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Financial spending habits that save you lots of money!

Updated on January 15, 2014

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Financial independence

Saving money and being financially independent isn't always about stacking up mountains of cash in an account. or socking money away in the walls and mattress. Financial independence comes from being smart with money, spending wisely, making it work for you, not against you, being a smart consumer, and focusing not only on saving, but on additional ways to grow your income to achieve comfort and stability. Here are more ideas on how to keep that happening in your life...

Don't buy new


Habit number 1# buy used or borrow

We throw millions of dollars a year to the retail industry, and most things are bought on a whim, or even worse...later meet buyers remorse, not to mention we crowd our homes with a lot of extra junk we really don't need.

Buy used-not only will you save money, but you'll have a lot more time to think about what you are purchasing, which gives you time to really determine wants vs. needs, all while saving you money!

Borrow-when possible, borrow or exchange items with family or friends. You'd be surprised at how much people really don't mind loaning or lending items as long as you take good care of them and return them. Again...saves you a ton of money!

Habit #2 declutter

Ebay, Craigslist, Garage sales, you have options!

Declutter your home. This includes going through closets, attics, pantries, garages, basements and everywhere in between. If you have items you have not used in the last 12 months sell them!

Items can be listed and sold absolutely free on Craigslist. You have no more excuses to hold on to items you don't use, and you don't have to throw a huge garage sale to make a few bucks. Make this a regular habit and the income will pile up!

Ride your bike!


Habit #3 change your mode of transportation

The USA is a country full of bicycle ownership, yet we barely ride them. Most trips and errands are made in 2 miles or less from home. Strap a basket on your bike and get moving! You'll save a ton in wear and tear on your car, get exercise, and keep pollution down. It's a win win win.

Saving can be fun

Pay off debt or save for that dream vacation, $1 dollar at a time if needed!
Pay off debt or save for that dream vacation, $1 dollar at a time if needed!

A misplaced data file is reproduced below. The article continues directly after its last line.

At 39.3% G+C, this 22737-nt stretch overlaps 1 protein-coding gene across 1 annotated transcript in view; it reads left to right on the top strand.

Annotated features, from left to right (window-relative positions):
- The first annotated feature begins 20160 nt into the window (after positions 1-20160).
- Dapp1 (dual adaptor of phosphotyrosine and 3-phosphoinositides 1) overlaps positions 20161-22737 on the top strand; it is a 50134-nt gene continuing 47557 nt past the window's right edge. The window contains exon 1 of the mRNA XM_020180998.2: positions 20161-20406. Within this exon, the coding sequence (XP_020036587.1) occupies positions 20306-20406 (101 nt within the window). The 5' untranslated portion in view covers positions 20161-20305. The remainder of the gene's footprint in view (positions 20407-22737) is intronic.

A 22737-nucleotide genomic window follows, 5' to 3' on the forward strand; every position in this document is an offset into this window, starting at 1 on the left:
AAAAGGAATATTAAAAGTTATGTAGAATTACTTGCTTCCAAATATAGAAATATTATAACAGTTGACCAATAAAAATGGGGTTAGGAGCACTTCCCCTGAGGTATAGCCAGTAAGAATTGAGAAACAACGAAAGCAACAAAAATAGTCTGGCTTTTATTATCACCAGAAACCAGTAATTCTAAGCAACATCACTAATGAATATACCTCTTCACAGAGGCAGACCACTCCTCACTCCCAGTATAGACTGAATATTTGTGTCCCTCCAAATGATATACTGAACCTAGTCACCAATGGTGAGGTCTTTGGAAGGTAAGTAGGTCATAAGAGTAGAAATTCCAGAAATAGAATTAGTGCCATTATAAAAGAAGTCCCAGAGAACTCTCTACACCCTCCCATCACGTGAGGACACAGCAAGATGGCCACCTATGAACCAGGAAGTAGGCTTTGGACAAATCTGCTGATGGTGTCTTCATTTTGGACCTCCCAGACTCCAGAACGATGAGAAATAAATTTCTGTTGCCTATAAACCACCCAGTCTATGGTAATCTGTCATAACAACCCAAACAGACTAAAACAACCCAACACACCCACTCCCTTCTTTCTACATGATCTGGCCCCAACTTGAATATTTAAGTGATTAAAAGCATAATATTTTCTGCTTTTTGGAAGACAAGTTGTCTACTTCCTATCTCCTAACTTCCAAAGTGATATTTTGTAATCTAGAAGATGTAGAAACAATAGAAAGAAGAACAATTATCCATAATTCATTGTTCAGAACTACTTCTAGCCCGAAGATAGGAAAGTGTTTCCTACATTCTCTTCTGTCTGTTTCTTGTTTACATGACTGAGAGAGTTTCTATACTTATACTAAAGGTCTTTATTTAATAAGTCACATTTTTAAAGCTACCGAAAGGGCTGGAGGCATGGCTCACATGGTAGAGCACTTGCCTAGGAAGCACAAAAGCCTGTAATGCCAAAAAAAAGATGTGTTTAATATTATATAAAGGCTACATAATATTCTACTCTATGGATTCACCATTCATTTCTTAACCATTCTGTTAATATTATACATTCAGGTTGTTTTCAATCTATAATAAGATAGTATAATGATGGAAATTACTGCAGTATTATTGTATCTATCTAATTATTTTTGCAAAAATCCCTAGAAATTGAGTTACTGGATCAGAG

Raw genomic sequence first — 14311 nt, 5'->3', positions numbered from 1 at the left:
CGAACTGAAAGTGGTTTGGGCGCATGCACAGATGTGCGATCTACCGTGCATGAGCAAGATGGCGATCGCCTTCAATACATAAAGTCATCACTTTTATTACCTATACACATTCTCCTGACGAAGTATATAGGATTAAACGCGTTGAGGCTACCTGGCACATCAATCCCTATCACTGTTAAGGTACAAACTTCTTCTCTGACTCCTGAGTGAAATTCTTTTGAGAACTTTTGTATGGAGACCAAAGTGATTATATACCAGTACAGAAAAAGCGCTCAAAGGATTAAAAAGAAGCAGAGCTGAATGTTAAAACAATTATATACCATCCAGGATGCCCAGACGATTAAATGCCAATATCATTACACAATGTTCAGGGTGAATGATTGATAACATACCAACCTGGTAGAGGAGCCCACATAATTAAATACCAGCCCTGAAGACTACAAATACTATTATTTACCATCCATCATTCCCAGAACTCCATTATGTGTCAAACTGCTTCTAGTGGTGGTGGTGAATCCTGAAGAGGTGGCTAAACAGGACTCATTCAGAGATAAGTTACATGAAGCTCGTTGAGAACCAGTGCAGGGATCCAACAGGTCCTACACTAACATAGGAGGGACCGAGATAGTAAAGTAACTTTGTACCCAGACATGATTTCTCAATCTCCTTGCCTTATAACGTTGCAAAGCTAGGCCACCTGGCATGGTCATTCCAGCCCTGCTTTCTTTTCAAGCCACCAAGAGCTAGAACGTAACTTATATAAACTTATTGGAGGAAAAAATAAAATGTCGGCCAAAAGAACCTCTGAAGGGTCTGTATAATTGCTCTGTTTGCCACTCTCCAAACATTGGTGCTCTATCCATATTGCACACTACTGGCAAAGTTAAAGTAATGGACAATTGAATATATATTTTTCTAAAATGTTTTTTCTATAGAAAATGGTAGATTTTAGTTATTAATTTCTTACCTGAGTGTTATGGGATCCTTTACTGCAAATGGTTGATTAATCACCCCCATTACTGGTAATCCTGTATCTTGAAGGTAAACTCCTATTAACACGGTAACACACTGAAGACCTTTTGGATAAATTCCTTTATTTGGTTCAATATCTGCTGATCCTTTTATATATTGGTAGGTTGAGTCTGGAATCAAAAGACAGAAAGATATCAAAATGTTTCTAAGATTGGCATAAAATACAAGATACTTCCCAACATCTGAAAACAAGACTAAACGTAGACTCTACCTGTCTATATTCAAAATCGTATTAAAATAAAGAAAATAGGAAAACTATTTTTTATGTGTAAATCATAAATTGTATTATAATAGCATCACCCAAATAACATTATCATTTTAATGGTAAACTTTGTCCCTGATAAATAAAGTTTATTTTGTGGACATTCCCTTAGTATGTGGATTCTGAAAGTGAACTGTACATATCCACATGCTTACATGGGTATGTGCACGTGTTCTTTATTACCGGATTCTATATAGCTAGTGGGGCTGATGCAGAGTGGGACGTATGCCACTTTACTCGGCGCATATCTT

Habit #4 Make saving a game

Having unrealistic savings goals can feel overwhelming and put them out of reach. Challenge a friend or family member and make saving a game.

Every week, for 52 weeks (1 yr) set a goal to save. Maybe the first week, you only save a dollar, but add to it as the weeks progress. By the end of a year, you'll have saved a pretty penny, which could come in handy for a special vacation, a home project, a great night out to a fancy dinner, pay off debt, or plan your dream vacation. Saving small amounts over time will feel less like a burden and more like an attainable goal.

Ask for help!

You won't get help if you don't ask!
You won't get help if you don't ask! | Source

Habit #5 Ask for help

I'm not talking about asking for handouts. I'm talking about asking fellow friends, community and neighbors for help with minuscule tasks that cost everyone a lot of money. Most people are more than happy to help, it builds self worth for all and creates community harmony. So, carpool, have a community laundry group (spend time with others while doing that mundane task of washing cloths and ironing), just rotate weeks at different locations. Throw a monthly potluck at your home, or even an elderly neighbors that may be lonely and in need of some good company. Fix things that are broken instead of replace, or trade with others. All you have to do is ask! And most people are happy to comply.

Habit #5 Do something different

The definition of insanity is doing the same thing over and over and expecting different results. If you find yourself in a financial rut, it's time to do something different. Take on a part time job, Make jewelry, crafts or soap and sell it, write for Hubpages, Try, use talents you already have and find ways to make money off them. If you're good with filing taxes, offer to do someone else's for a small fee, you get the idea.


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    • Bishop55 profile image

      Rebecca 4 years ago from USA

      I think we will see a lot more bikes on the road soon, especially as the economy continues to decline. Thanks for your comment. I wish I could ride a bike to work, but it's a little to far.

    • profile image

      ElleBee 4 years ago

      I am most likely going to be moving in the next few months, and the ability to change up my mode of transportation is definitely going to be a huge factor into where I choose to live! I am definitely a country girl, but I'm willing to trade in a bit of that to be either walking or biking distance from shops for at least some of my errands.